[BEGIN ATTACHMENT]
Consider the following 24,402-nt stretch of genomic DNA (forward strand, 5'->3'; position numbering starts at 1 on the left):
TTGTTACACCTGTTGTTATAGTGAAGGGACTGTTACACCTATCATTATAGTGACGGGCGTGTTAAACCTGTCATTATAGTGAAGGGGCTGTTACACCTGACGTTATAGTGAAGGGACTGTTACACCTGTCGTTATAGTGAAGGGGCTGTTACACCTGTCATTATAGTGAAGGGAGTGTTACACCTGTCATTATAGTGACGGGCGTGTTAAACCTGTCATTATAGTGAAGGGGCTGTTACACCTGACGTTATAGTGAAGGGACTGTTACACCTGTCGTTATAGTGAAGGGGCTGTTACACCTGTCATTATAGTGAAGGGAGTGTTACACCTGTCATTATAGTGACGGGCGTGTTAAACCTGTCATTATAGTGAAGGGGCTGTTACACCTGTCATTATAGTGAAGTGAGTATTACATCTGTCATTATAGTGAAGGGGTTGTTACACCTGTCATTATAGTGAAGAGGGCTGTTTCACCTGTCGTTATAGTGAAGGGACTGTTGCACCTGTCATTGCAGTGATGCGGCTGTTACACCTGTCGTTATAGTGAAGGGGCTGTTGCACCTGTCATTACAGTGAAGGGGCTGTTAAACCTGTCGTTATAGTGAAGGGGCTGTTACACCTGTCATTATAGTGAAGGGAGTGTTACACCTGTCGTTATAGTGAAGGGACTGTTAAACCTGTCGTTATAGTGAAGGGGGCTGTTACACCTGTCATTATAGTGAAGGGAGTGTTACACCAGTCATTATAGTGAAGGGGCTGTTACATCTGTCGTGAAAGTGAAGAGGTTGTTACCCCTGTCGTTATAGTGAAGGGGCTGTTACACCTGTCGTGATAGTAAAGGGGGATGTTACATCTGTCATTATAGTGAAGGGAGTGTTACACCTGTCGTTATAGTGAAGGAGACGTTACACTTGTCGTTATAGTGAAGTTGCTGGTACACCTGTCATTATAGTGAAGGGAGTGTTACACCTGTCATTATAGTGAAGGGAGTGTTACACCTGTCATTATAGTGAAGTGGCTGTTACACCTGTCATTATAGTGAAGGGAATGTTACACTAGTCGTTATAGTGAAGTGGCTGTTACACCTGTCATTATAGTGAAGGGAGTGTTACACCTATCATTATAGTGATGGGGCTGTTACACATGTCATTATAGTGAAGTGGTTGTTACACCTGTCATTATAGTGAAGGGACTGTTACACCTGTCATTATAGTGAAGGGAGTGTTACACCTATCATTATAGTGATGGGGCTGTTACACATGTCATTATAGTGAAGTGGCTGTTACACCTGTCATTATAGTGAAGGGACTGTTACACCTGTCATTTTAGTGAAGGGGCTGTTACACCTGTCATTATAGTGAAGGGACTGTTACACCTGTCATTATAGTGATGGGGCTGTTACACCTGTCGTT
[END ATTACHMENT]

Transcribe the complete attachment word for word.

Consider the following 24,402-nt stretch of genomic DNA (forward strand, 5'->3'; position numbering starts at 1 on the left):
TTGTTACACCTGTTGTTATAGTGAAGGGACTGTTACACCTATCATTATAGTGACGGGCGTGTTAAACCTGTCATTATAGTGAAGGGGCTGTTACACCTGACGTTATAGTGAAGGGACTGTTACACCTGTCGTTATAGTGAAGGGGCTGTTACACCTGTCATTATAGTGAAGGGAGTGTTACACCTGTCATTATAGTGACGGGCGTGTTAAACCTGTCATTATAGTGAAGGGGCTGTTACACCTGACGTTATAGTGAAGGGACTGTTACACCTGTCGTTATAGTGAAGGGGCTGTTACACCTGTCATTATAGTGAAGGGAGTGTTACACCTGTCATTATAGTGACGGGCGTGTTAAACCTGTCATTATAGTGAAGGGGCTGTTACACCTGTCATTATAGTGAAGTGAGTATTACATCTGTCATTATAGTGAAGGGGTTGTTACACCTGTCATTATAGTGAAGAGGGCTGTTTCACCTGTCGTTATAGTGAAGGGACTGTTGCACCTGTCATTGCAGTGATGCGGCTGTTACACCTGTCGTTATAGTGAAGGGGCTGTTGCACCTGTCATTACAGTGAAGGGGCTGTTAAACCTGTCGTTATAGTGAAGGGGCTGTTACACCTGTCATTATAGTGAAGGGAGTGTTACACCTGTCGTTATAGTGAAGGGACTGTTAAACCTGTCGTTATAGTGAAGGGGGCTGTTACACCTGTCATTATAGTGAAGGGAGTGTTACACCAGTCATTATAGTGAAGGGGCTGTTACATCTGTCGTGAAAGTGAAGAGGTTGTTACCCCTGTCGTTATAGTGAAGGGGCTGTTACACCTGTCGTGATAGTAAAGGGGGATGTTACATCTGTCATTATAGTGAAGGGAGTGTTACACCTGTCGTTATAGTGAAGGAGACGTTACACTTGTCGTTATAGTGAAGTTGCTGGTACACCTGTCATTATAGTGAAGGGAGTGTTACACCTGTCATTATAGTGAAGGGAGTGTTACACCTGTCATTATAGTGAAGTGGCTGTTACACCTGTCATTATAGTGAAGGGAATGTTACACTAGTCGTTATAGTGAAGTGGCTGTTACACCTGTCATTATAGTGAAGGGAGTGTTACACCTATCATTATAGTGATGGGGCTGTTACACATGTCATTATAGTGAAGTGGTTGTTACACCTGTCATTATAGTGAAGGGACTGTTACACCTGTCATTATAGTGAAGGGAGTGTTACACCTATCATTATAGTGATGGGGCTGTTACACATGTCATTATAGTGAAGTGGCTGTTACACCTGTCATTATAGTGAAGGGACTGTTACACCTGTCATTTTAGTGAAGGGGCTGTTACACCTGTCATTATAGTGAAGGGACTGTTACACCTGTCATTATAGTGATGGGGCTGTTACACCTGTCGTT